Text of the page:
One unique benefit of the CEDRD certification is that it counts for all 75 hours of CEUs required by the Commission on Dietetic Registration (CDR) for the five-year certification cycle.

Working in the field of disordered eating is highly specialized. One other powerful benefit of becoming a CEDRD is required supervision hours. As you are managing complex cases, you’ll have the support to feel confident and to be effective. 

Having the right training helps you to best understand your patients, where they’re coming from and how to most effectively help them. 

Considerations before becoming a CEDRD

Becoming a CEDRD does require a significant investment of time and resources. And to keep the credential, continuing education must be completed every certification period, which is two years long. Not only is there the cost to take the exam, there is also the cost of hiring your supervisor for the required hours. Supervisors may charge $100-150 per hour and you must document twenty-one hours in order to become a CEDRD.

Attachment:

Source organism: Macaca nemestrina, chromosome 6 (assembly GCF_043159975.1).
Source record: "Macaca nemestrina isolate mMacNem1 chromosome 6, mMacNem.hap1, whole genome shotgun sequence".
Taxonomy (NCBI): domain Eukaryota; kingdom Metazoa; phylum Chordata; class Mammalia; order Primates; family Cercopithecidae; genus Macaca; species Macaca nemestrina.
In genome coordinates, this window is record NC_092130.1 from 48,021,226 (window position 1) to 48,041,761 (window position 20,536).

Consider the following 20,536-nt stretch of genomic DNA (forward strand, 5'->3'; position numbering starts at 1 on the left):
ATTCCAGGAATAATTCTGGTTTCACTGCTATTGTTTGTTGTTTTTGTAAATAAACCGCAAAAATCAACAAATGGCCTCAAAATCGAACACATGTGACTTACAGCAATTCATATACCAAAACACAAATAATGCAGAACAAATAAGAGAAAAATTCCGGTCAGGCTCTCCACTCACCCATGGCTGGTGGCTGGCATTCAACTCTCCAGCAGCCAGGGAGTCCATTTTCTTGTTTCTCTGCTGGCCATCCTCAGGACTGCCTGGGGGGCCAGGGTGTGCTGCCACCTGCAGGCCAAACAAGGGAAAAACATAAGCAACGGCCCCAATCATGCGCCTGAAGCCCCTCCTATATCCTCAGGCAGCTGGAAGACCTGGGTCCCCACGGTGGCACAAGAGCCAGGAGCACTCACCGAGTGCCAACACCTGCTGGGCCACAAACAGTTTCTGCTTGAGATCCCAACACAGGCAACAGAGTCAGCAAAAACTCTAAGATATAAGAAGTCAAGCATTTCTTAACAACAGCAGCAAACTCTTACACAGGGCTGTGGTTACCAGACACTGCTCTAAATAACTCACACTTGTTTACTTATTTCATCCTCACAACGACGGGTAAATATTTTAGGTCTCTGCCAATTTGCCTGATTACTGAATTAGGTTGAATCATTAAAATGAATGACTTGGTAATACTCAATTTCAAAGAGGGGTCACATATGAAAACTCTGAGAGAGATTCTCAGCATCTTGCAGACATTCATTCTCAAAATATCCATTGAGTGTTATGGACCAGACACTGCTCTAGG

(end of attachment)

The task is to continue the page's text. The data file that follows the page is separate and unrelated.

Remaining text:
To others, this feels like the structure and accountability that they feel best suits their professional goals and needs. 

Another consideration is insurance reimbursement. Some insurance providers are prioritizing reimbursement to providers with this credential, but the details of this vary by state and by the specific insurance company. 

Some dietitians with the certified eating disorder dietitian credential feel that having the CEDRD credential is a benefit in terms of marketing and establishing your practice niche. The credential may distinguish you from other local practicing dietitians and may help to connect you with referral partners. The CEDRD designation offers professional identity and is one way to demonstrate commitment. 

A CEDRD certified dietitian helping clients: a smiling woman on a white background

How to become a CEDRD

Are you ready to go for it? In order to apply to become a CEDRD, you must first meet the following robust eligibility requirements:

  • Be registered with the Commission on Dietetic Registration (CDR)
  • Be a member of the IAEDP
  • Demonstrate core course expertise
  • Have accrued a minimum of 2,500 eating disorder-specific practice hours under the guidance of an iaedp™-Approved Supervisor(s) [Note: you cannot start accruing hours until you’re licensed, i.e., hours during your internship in this field will not count]
  • 21 hours of supervision (5 of which can be in a group setting)

You can find the application to apply here. Your application will include:

  • A detailed history of your professional work experience
  • A case study
  • Three reference letters
  • The $150 application fee
  • A headshot

Required Supervision for CEDRD